Issue 7 of How to Beat Procrastination
We’ve already discussed the importance of not expending our resources in order to manage a full day’s work. Your ability to concentrate is, as we’ve said, a “muscle” that gets more tired the more you use it. Now, let’s zoom in on a term that’s all too familiar for most of us: multitasking.
Multitasking, to put it simply, is rarely a good idea. Even though this behavior is widespread and often requested by employers, there is now a considerable body of research indicating that it has a negative effect on our productivity. Intuitively it may seem like a clever way of getting several things done at once, but studies show that the outcome rather is the opposite - by trying to focus on different tasks at once, it takes a longer time to finish them than if we’d tackled them separately.
Despite the negative effects of multitasking it is a behavior that most people engage in. When our brains experience a rapid influx of information it perceives that information as important to process, leading to an increased discharge of the neurotransmitter dopamine as a reward for our constant shifting of focus. As we’re surrounded by an increasing amount of distractions, this can have a devastating effect on our possibilities of getting things done, as well as our mental well-being. Thus, breaking the multitasking habit is a simple but important strategy for minimizing procrastination as well as making sure we stay healthy at work.
Discuss multitasking with a co-worker
You’ve now learned a few things about multitasking and how it can affect your work. Today I want you to discuss this phenomenon with a co-worker, for example over lunch or a coffee, to get his or her perspective on multitasking.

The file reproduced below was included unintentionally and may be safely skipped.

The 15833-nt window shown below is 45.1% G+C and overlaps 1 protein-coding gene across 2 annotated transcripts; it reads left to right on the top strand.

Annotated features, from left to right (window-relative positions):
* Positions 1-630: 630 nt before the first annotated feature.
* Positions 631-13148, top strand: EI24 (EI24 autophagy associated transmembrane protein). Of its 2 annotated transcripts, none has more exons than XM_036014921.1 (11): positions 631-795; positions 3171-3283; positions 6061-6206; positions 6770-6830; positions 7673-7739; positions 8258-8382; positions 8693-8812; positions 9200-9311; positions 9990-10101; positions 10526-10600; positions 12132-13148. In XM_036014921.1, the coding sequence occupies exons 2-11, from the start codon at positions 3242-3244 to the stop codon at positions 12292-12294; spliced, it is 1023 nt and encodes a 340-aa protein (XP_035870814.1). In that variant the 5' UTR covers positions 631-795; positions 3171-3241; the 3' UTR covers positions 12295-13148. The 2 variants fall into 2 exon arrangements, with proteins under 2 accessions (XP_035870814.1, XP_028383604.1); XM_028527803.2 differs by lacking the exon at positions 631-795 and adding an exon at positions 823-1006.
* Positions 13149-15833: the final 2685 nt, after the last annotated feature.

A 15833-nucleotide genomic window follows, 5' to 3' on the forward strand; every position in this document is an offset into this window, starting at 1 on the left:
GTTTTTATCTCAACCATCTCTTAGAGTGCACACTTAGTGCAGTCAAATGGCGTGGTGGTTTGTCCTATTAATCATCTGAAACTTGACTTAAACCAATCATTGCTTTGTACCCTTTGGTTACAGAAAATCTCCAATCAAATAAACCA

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How to Beat Procrastination
Having a hard time getting started with work that needs to get done? Do you wait until the last moment before you start working? Procrastination, or consciously postponing what should be done today, is less about personal traits than it is about behavior. In the same way that you once learned to always deal with tasks at the last moment, you can learn to act differently. With the help of psychological insights about motivation, rewards, and distractions you can increase the probability of completing your tasks - on time.
In this course, you will receive practical tips on how to change your approach to learned behavioral patterns, as well as how to achieve your goals through a better structure, time management and problem-solving. Getting things done on time doesn’t have to be exhausting - things like coffee breaks, encouragement and friends are some pleasant ways of making your tasks easier to deal with.
This course is based on scientific studies by leading researchers in the fields of motivation, goal setting, and procrastination. You will be provided with exercises and principles of treatment from cognitive behavioral therapy within areas such as stress management and procrastination.
The creator of this course, Alexander Rozental, is a licensed psychologist and a researcher at University College London.
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